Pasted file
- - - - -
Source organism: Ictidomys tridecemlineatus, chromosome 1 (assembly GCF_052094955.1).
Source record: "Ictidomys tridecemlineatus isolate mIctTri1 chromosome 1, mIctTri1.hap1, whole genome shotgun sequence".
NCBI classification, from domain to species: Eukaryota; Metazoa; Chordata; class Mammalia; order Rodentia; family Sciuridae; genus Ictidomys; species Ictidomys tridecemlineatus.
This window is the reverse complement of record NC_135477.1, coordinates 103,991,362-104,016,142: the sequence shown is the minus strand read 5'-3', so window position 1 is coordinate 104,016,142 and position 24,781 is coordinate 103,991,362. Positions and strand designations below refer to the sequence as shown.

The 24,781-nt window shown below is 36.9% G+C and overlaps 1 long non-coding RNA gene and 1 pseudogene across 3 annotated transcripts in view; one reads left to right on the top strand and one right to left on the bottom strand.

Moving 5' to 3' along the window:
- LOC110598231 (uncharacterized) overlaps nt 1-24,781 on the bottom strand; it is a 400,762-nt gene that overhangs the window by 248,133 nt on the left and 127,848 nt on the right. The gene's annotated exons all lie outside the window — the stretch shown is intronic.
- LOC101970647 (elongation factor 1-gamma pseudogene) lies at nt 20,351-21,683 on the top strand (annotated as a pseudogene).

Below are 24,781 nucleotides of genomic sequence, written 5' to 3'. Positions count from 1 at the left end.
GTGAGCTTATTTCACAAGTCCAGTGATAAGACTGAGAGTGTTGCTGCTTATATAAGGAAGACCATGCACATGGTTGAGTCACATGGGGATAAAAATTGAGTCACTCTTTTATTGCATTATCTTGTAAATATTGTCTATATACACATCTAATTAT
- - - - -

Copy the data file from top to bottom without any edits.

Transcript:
Source organism: Ictidomys tridecemlineatus, chromosome 1 (assembly GCF_052094955.1).
Source record: "Ictidomys tridecemlineatus isolate mIctTri1 chromosome 1, mIctTri1.hap1, whole genome shotgun sequence".
NCBI classification, from domain to species: Eukaryota; Metazoa; Chordata; class Mammalia; order Rodentia; family Sciuridae; genus Ictidomys; species Ictidomys tridecemlineatus.
This window is the reverse complement of record NC_135477.1, coordinates 103,991,362-104,016,142: the sequence shown is the minus strand read 5'-3', so window position 1 is coordinate 104,016,142 and position 24,781 is coordinate 103,991,362. Positions and strand designations below refer to the sequence as shown.

The 24,781-nt window shown below is 36.9% G+C and overlaps 1 long non-coding RNA gene and 1 pseudogene across 3 annotated transcripts in view; one reads left to right on the top strand and one right to left on the bottom strand.

Moving 5' to 3' along the window:
- LOC110598231 (uncharacterized) overlaps nt 1-24,781 on the bottom strand; it is a 400,762-nt gene that overhangs the window by 248,133 nt on the left and 127,848 nt on the right. The gene's annotated exons all lie outside the window — the stretch shown is intronic.
- LOC101970647 (elongation factor 1-gamma pseudogene) lies at nt 20,351-21,683 on the top strand (annotated as a pseudogene).

Below are 24,781 nucleotides of genomic sequence, written 5' to 3'. Positions count from 1 at the left end.
GTGAGCTTATTTCACAAGTCCAGTGATAAGACTGAGAGTGTTGCTGCTTATATAAGGAAGACCATGCACATGGTTGAGTCACATGGGGATAAAAATTGAGTCACTCTTTTATTGCATTATCTTGTAAATATTGTCTATATACACATCTAATTAT